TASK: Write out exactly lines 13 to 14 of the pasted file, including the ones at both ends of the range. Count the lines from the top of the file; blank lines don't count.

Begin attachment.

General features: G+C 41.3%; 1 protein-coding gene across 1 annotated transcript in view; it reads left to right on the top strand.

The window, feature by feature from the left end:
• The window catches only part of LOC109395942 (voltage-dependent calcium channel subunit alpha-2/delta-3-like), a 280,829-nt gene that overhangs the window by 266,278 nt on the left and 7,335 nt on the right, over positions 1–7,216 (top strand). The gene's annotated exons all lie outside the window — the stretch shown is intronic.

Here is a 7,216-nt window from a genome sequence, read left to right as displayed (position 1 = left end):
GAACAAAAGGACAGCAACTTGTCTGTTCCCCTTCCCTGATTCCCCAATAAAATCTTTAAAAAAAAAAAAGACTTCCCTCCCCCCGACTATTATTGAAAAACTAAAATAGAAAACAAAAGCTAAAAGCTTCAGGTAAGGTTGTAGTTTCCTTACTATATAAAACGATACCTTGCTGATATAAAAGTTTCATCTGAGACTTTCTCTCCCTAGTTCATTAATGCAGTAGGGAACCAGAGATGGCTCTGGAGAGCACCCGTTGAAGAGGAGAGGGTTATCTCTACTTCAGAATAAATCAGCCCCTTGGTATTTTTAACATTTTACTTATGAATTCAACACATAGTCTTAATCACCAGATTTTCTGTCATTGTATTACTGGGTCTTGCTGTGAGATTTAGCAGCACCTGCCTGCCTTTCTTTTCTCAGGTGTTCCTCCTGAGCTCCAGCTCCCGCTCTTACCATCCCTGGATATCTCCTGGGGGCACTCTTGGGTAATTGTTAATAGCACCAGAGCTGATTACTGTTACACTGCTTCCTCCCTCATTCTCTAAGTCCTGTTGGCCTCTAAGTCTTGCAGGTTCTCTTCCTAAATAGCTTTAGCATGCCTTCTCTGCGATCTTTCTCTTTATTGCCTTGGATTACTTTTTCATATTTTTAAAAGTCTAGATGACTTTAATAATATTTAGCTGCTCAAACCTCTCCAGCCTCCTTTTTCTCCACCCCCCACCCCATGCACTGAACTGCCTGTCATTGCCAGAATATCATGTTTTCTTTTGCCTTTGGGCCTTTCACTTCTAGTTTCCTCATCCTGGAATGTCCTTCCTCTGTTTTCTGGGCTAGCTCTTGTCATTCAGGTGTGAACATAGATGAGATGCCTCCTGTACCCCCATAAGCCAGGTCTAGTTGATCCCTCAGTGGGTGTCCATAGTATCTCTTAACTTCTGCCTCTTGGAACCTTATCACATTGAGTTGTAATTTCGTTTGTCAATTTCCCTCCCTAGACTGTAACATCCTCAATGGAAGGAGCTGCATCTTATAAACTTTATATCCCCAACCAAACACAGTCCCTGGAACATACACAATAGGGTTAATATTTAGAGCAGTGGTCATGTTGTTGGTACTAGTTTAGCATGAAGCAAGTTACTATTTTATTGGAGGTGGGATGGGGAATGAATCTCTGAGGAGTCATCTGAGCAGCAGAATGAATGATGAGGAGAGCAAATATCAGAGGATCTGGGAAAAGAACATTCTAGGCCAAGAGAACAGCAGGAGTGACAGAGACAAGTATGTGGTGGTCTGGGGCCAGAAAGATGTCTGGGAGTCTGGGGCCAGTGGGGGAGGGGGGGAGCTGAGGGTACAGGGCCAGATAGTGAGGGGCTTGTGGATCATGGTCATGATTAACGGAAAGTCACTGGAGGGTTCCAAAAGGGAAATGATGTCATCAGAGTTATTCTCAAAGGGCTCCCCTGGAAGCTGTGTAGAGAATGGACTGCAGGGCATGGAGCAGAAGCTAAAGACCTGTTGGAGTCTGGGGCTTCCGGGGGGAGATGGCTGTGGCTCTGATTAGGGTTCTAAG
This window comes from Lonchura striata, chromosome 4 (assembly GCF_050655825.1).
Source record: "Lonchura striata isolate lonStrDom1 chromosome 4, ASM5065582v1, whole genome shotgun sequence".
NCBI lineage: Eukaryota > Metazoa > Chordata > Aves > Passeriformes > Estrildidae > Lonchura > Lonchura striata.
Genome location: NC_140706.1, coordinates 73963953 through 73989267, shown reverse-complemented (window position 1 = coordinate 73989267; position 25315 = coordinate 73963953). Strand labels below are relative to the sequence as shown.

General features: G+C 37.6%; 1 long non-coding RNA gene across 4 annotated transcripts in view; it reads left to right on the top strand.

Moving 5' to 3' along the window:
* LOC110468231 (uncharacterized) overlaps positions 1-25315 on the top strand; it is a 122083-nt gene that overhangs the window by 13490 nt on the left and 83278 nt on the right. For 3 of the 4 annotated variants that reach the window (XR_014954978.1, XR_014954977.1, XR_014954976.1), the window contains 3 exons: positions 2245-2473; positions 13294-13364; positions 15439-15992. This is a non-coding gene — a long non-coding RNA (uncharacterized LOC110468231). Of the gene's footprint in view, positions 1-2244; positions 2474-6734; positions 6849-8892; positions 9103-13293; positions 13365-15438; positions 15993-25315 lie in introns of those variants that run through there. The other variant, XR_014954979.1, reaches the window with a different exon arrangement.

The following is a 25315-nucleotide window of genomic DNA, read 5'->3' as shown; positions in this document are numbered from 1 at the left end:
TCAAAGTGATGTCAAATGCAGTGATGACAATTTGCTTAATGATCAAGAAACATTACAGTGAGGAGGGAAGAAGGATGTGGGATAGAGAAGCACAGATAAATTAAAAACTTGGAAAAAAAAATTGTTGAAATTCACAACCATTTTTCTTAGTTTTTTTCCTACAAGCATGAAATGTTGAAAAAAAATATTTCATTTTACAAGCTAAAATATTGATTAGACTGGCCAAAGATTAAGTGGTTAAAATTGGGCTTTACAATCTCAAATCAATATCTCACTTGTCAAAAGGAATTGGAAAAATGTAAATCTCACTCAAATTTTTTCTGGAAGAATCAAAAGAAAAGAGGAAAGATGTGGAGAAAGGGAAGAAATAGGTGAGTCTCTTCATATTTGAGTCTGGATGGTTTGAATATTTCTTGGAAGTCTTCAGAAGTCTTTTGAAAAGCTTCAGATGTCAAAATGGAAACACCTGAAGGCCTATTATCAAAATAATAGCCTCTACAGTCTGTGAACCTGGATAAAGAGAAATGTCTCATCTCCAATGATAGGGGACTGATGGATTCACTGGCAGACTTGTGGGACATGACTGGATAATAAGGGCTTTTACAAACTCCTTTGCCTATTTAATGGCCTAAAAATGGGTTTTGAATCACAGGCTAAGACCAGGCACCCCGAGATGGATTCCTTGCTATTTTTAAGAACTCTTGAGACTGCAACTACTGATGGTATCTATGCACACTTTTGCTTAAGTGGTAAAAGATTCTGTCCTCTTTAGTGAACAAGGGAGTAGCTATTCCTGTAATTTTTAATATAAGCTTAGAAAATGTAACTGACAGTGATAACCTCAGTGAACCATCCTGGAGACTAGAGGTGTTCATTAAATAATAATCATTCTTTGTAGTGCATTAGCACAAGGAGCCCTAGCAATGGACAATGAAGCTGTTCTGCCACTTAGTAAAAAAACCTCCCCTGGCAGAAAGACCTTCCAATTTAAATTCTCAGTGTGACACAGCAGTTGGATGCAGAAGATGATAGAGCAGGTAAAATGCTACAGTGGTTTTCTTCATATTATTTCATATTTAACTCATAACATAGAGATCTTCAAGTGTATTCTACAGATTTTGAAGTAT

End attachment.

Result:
The following is a 25315-nucleotide window of genomic DNA, read 5'->3' as shown; positions in this document are numbered from 1 at the left end:
TCAAAGTGATGTCAAATGCAGTGATGACAATTTGCTTAATGATCAAGAAACATTACAGTGAGGAGGGAAGAAGGATGTGGGATAGAGAAGCACAGATAAATTAAAAACTTGGAAAAAAAAATTGTTGAAATTCACAACCATTTTTCTTAGTTTTTTTCCTACAAGCATGAAATGTTGAAAAAAAATATTTCATTTTACAAGCTAAAATATTGATTAGACTGGCCAAAGATTAAGTGGTTAAAATTGGGCTTTACAATCTCAAATCAATATCTCACTTGTCAAAAGGAATTGGAAAAATGTAAATCTCACTCAAATTTTTTCTGGAAGAATCAAAAGAAAAGAGGAAAGATGTGGAGAAAGGGAAGAAATAGGTGAGTCTCTTCATATTTGAGTCTGGATGGTTTGAATATTTCTTGGAAGTCTTCAGAAGTCTTTTGAAAAGCTTCAGATGTCAAAATGGAAACACCTGAAGGCCTATTATCAAAATAATAGCCTCTACAGTCTGTGAACCTGGATAAAGAGAAATGTCTCATCTCCAATGATAGGGGACTGATGGATTCACTGGCAGACTTGTGGGACATGACTGGATAATAAGGGCTTTTACAAACTCCTTTGCCTATTTAATGGCCTAAAAATGGGTTTTGAATCACAGGCTAAGACCAGGCACCCCGAGATGGATTCCTTGCTATTTTTAAGAACTCTTGAGACTGCAACTACTGATGGTATCTATGCACACTTTTGCTTAAGTGGTAAAAGATTCTGTCCTCTTTAGTGAACAAGGGAGTAGCTATTCCTGTAATTTTTAATATAAGCTTAGAAAATGTAACTGACAGTGATAACCTCAGTGAACCATCCTGGAGACTAGAGGTGTTCATTAAATAATAATCATTCTTTGTAGTGCATTAGCACAAGGAGCCCTAGCAATGGACAATGAAGCTGTTCTGCCACTTAGTAAAAAAACCTCCCCTGGCAGAAAGACCTTCCAATTTAAATTCTCAGTGTGACACAGCAGTTGGATGCAGAAGATGATAGAGCAGGTAAAATGCTACAGTGGTTTTCTTCATATTATTTCATATTTAACTCATAACATAGAGATCTTCAAGTGTATTCTACAGATTTTGAAGTAT